Photo Tips

May 4, 2013
Volunteer Ken Stephenson offers these photo taking tips:

I have only done 4-5 cemeteries, an absolute expert I am not, and I got the mirror idea off another internet site. When I do take photos in a cemetery my priority is to be careful and respectful.
In cemeteries many times you will encounter stones that are buried or covered in growth.  There is the question whether to unearth stones that are flat with the ground (and over the years have had mother earth reclaim them) or to do any cleaning on a stone, where organic growth is quite thick.  Some people may say you should leave well enough alone. I have cleaned and uncovered to be able to photograph a stone (am I right or wrong?)

To uncover a stone I use a utility knife (like you can buy at any hardware store, the brand I use is OLFA), a small white nylon scrub brush, old used paint brush, a small dust pan I made out of aluminum, and a common water bucket. By feeling around in the ground for the edge of the stone I follow the square around and remove the earth and grass into the pail. Then using the old paint brush and the small dust pan I remove the left over dirt. 


For cleaning a stone I only use water and a small nylon brush. I wet the stone then splash it off, and let dry. Quite often this makes it a lot easier to read. Again should a person doing photos for this site ever clean a stone in that way? I have (tell me if I am wrong). Now if a stone was really old and I thought I would damage it in any way then I would not touch it. I try to be very careful.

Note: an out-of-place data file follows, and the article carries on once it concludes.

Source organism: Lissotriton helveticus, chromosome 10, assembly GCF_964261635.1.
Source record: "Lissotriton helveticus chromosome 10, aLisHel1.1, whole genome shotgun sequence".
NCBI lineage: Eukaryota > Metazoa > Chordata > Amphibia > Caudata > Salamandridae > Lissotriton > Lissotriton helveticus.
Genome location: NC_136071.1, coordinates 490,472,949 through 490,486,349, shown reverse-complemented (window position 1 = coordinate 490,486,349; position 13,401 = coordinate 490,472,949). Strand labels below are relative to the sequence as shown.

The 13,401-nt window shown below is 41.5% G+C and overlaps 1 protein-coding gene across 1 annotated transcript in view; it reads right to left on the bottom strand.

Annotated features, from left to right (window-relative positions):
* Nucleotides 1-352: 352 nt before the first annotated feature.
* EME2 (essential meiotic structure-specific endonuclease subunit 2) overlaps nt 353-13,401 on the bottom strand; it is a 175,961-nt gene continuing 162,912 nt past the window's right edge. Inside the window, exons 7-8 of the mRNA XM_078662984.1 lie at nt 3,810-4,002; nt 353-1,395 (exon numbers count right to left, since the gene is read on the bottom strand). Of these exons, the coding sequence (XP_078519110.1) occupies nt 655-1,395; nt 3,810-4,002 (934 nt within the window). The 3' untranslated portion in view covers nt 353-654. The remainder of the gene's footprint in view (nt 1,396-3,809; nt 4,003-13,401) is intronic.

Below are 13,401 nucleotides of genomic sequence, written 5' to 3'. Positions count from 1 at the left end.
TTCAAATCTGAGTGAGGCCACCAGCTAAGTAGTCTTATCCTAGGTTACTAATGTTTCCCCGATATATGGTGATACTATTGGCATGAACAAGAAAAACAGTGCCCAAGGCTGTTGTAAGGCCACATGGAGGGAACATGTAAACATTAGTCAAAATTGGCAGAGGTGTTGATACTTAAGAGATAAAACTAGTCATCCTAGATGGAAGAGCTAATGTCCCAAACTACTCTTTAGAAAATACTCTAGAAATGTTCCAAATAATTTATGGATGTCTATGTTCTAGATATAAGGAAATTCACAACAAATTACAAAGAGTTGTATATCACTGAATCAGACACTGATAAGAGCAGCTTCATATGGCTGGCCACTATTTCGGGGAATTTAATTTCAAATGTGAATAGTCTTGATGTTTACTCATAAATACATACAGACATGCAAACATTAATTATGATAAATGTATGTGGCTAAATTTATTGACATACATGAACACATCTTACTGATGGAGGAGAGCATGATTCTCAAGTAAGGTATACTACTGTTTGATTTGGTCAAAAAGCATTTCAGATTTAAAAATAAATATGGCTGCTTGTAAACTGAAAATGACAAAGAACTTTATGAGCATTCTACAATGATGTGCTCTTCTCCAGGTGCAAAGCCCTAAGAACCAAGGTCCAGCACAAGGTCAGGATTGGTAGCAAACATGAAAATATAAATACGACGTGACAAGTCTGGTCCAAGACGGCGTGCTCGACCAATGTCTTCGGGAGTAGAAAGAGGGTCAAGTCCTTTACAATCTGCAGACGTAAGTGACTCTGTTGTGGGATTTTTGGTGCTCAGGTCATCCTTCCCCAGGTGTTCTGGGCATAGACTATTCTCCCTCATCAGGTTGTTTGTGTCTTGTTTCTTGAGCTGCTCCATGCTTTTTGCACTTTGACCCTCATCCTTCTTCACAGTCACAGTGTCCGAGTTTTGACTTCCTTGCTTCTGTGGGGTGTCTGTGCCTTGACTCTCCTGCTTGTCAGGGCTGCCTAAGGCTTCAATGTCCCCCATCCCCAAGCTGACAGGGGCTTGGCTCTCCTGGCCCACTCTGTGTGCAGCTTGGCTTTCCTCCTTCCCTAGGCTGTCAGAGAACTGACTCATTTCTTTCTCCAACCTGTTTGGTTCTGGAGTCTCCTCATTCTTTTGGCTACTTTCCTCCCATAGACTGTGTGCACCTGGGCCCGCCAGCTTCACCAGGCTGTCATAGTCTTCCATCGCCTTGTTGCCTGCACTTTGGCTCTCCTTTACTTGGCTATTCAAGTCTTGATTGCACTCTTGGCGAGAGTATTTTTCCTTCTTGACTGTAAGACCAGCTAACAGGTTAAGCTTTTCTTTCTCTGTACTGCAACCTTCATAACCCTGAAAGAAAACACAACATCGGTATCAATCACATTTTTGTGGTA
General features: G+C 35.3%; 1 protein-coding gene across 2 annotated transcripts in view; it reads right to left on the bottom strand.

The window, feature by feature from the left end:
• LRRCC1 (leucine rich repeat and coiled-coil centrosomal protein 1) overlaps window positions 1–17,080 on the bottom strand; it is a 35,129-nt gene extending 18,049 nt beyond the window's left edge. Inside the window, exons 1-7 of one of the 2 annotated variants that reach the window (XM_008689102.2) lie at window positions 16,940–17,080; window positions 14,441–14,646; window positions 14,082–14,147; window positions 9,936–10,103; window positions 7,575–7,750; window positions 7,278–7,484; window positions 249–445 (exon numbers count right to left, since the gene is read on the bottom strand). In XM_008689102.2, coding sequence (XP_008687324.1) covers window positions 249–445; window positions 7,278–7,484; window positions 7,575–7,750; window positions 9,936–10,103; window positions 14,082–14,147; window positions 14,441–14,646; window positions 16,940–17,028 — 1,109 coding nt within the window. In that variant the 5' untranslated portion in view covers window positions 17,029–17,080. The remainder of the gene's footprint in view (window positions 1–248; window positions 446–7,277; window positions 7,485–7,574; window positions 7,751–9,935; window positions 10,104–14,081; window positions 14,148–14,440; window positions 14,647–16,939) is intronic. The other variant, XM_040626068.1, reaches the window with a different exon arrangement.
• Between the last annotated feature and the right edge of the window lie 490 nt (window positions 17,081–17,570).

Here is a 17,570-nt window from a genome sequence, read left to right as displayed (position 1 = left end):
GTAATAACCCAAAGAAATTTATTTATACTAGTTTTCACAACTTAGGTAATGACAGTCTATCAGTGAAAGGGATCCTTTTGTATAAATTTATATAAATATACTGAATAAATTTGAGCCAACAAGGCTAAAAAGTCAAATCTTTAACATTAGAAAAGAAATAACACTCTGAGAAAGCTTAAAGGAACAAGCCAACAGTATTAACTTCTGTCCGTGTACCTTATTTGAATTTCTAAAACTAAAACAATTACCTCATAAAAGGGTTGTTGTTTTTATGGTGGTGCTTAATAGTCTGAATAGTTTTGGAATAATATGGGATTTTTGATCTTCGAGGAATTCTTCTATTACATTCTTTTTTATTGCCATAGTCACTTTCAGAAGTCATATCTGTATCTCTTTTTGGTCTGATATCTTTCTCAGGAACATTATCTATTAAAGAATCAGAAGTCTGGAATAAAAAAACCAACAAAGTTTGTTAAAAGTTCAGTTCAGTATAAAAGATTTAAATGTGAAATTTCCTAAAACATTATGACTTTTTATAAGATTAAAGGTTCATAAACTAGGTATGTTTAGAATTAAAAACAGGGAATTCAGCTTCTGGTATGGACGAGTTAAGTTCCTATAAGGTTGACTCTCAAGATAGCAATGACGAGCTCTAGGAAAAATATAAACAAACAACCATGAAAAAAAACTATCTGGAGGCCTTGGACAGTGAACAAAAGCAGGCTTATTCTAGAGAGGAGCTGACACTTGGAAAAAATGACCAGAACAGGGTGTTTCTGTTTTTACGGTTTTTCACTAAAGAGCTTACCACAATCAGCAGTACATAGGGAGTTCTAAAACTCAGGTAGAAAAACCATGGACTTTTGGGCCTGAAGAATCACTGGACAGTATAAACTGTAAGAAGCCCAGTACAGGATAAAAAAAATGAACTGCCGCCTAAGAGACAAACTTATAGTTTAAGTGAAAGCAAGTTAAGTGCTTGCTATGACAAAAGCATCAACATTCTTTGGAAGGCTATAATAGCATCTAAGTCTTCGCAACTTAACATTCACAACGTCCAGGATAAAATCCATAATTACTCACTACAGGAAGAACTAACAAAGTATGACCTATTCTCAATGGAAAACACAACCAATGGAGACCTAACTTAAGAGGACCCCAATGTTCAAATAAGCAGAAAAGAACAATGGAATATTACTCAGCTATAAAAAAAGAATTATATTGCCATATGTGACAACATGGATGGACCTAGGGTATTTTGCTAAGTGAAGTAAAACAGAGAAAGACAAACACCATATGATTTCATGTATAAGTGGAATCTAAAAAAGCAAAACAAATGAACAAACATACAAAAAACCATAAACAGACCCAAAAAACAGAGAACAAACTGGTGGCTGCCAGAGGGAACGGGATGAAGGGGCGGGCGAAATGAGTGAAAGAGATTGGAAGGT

I also use a mirror to reflect light onto a stone. The only problem I have with the mirror – which is 16 by 24 inches – is that if a stone is quite big with lettering covering the whole surface that size of mirror will not light up the whole area. In that case I will take two photos, one lighting up the top and then the bottom. Where it works good is if one side of a stone is in full sunlight but there is also lettering on the other side in the shade – with the mirror it can also be put in the light. 


Do you have cemetery photo taking tips? Please share!